therapeutic strategy using the immunomodulator AS101 in protecting mice from
sepsis-induced death: Dependence on timing of immunomodulating interven-
tion. J Immunol 169(1): 384–392.
32. Riedemann NC, Neff TA, Guo RF, Bernacki KD, Laudes IJ, et al. (2003)
Protective effects of IL-6 blockade in sepsis are linked to reduced C5a receptor
expression. J Immunol 170(1): 503–507.
33. Hotchkiss RS, Chang KC, Grayson MH, Tinsley KW, Dunne BS, et al. (2003)
Adoptive transfer of apoptotic splenocytes worsens survival, whereas adoptive
transfer of necrotic splenocytes improves survival in sepsis. Proc Natl Acad
Sci U S A 100(11): 6724–6729.
34. Hotchkiss RS, Swanson PE, Cobb JP, Jacobson A, Buchman TG, et al. (1997)
Apoptosis in lymphoid and parenchymal cells during sepsis: Findings in normal
and T- and B-cell-deficient mice. Crit Care Med 25(8): 1298–1307.
35. Shelley O, Murphy T, Paterson H, Mannick JA, Lederer JA (2003) Interaction
between the innate and adaptive immune systems is required to survive sepsis
and control inflammation after injury. Shock 20(2): 123–129.
CB2Receptors in Sepsis
PLoS ONE | www.plosone.org8 July 2009 | Volume 4 | Issue 7 | e6409
36. Buckley NE, McCoy KL, Mezey E, Bonner T, Zimmer A, et al. (2000)
Immunomodulation by cannabinoids is absent in mice deficient for the
cannabinoid CB(2) receptor. Eur J Pharmacol 396(2–3): 141–149.
37. Hasko G, Cronstein BN (2004) Adenosine: An endogenous regulator of innate
immunity. Trends Immunol 25(1): 33–39.
38. Hasko G, Linden J, Cronstein B, Pacher P (2008) Adenosine receptors:
Therapeutic aspects for inflammatory and immune diseases. Nat Rev Drug
Discov 7(9): 759–770.
39. Enoh VT, Fairchild CD, Lin CY, Varma TK, Sherwood ER (2006) Differential
effect of imipenem treatment on wild-type and NK cell-deficient CD8 knockout
mice during acute intra-abdominal injury. Am J Physiol Regul Integr Comp
Physiol 290(3): R685–93.
40. Enoh VT, Lin CY, Varma TK, Sherwood ER (2006) Differential effect of
imipenem treatment on injury caused by cecal ligation and puncture in wild-type
and NK cell-deficient beta(2)-microgloblin knockout mice. Am J Physiol
Gastrointest Liver Physiol 290(2): G277–84.
41. Leibovici L, Drucker M, Konigsberger H, Samra Z, Harrari S, et al. (1997)
Septic shock in bacteremic patients: Risk factors, features and prognosis.
Scand J Infect Dis 29(1): 71–75.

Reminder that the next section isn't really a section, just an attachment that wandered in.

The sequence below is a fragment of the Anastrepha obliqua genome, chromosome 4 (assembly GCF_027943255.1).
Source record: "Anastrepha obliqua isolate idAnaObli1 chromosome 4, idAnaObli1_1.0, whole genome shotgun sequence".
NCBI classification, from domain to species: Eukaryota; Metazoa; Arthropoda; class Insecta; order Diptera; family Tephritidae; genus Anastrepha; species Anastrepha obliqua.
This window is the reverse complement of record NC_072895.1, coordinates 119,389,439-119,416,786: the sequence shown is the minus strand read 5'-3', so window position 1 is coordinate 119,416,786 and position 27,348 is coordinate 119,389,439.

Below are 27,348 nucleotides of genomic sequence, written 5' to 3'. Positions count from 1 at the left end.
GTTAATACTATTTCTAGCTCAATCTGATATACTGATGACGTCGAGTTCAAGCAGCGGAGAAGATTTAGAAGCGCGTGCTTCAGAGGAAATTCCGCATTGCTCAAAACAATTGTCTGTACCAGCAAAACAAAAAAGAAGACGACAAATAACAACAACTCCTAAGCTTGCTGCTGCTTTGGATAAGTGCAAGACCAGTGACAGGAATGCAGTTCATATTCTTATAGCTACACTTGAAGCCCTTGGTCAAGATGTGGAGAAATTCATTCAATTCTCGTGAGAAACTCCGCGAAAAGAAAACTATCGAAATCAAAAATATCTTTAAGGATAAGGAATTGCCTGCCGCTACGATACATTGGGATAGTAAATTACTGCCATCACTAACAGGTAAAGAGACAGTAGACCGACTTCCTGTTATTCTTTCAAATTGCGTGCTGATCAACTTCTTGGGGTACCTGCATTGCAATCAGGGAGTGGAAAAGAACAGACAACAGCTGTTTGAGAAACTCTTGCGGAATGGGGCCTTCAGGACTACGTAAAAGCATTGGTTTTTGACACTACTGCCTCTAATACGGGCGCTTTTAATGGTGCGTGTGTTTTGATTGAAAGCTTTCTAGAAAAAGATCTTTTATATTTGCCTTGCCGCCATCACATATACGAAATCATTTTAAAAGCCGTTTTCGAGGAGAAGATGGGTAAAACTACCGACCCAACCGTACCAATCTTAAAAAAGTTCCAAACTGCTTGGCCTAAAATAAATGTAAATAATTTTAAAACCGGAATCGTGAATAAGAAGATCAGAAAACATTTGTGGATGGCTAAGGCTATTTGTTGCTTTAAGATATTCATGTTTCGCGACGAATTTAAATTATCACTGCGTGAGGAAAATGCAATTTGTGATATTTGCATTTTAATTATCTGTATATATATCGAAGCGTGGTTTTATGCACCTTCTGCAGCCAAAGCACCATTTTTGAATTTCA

42. Oberholzer A, Oberholzer C, Moldawer LL (2002) Interleukin-10: A complex
role in the pathogenesis of sepsis syndromes and its potential as an anti-
inflammatory drug. Crit Care Med 30(1 Supp): S58–S63.
43. Zhu LX, Sharma S, Stolina M, Gardner B, Roth MD, et al. (2000) Delta-9-
tetrahydrocannabinol inhibits antitumor immunity by a CB2 receptor-mediated,
cytokine-dependent pathway. J Immunol 165(1): 373–380.
44. Chung CS, Xu YX, Wang W, Chaudry IH, Ayala A (1998) Is fas ligand or
endotoxin responsible for mucosal lymphocyte apoptosis in sepsis? Arch Surg
45. Hotchkiss RS, Tinsley KW, Swanson PE, Chang KC, Cobb JP, et al. (1999)
Prevention of lymphocyte cell death in sepsis improves survival in mice. Proc
Natl Acad Sci U S A 96(25): 14541–14546.
46. Hotchkiss RS, Tinsley KW, Swanson PE, Schmieg RE Jr, Hui JJ, et al. (2001)
Sepsis-induced apoptosis causes progressive profound depletion of B and CD4+
T lymphocytes in humans. J Immunol 166(11): 6952–6963.
47. Lombard C, Nagarkatti M, Nagarkatti P (2007) CB2 cannabinoid receptor
agonist, JWH-015, triggers apoptosis in immune cells: Potential role for CB2-
selective ligands as immunosuppressive agents. Clin Immunol 122(3): 259–270.
48. Rieder SA, Chauhan A, Singh U, Nagarkatti M, Nagarkatti P (2009)
Cannabinoid-induced apoptosis in immune cells as a pathway to immunosup-
49. Jia W, Hegde VL, Singh NP, Sisco D, Grant S, et al. (2006) Delta9-
tetrahydrocannabinol-induced apoptosis in jurkat leukemia T cells is regulated
by translocation of bad to mitochondria. Mol Cancer Res 4(8): 549–562.
50. McKallip RJ, Jia W, Schlomer J, Warren JW, Nagarkatti PS, et al. (2006)
Cannabidiol-induced apoptosis in human leukemia cells: A novel role of
cannabidiol in the regulation of p22phox and Nox4 expression. Mol Pharmacol
51. McKallip RJ, Lombard C, Martin BR, Nagarkatti M, Nagarkatti PS (2002)
Delta(9)-tetrahydrocannabinol-induced apoptosis in the thymus and spleen as a
mechanism of immunosuppression in vitro and in vivo. J Pharmacol Exp Ther
52. Do Y, McKallip RJ, Nagarkatti M, Nagarkatti PS (2004) Activation through
cannabinoid receptors 1 and 2 on dendritic cells triggers NF-kappaB-dependent
apoptosis: Novel role for endogenous and exogenous cannabinoids in
immunoregulation. J Immunol 173(4): 2373–2382.
53. Maresz K, Pryce G, Ponomarev ED, Marsicano G, Croxford JL, et al. (2007)
Direct suppression of CNS autoimmune inflammation via the cannabinoid
receptor CB1 on neurons and CB2 on autoreactive T cells. Nat Med 13(4):
54. Karsak M, Gaffal E, Date R, Wang-Eckhardt L, Rehnelt J, et al. (2007)
Attenuation of allergic contact dermatitis through the endocannabinoid system.
Science 316(5830): 1494–1497.
CB2Receptors in Sepsis
PLoS ONE | www.plosone.org9 July 2009 | Volume 4 | Issue 7 | e6409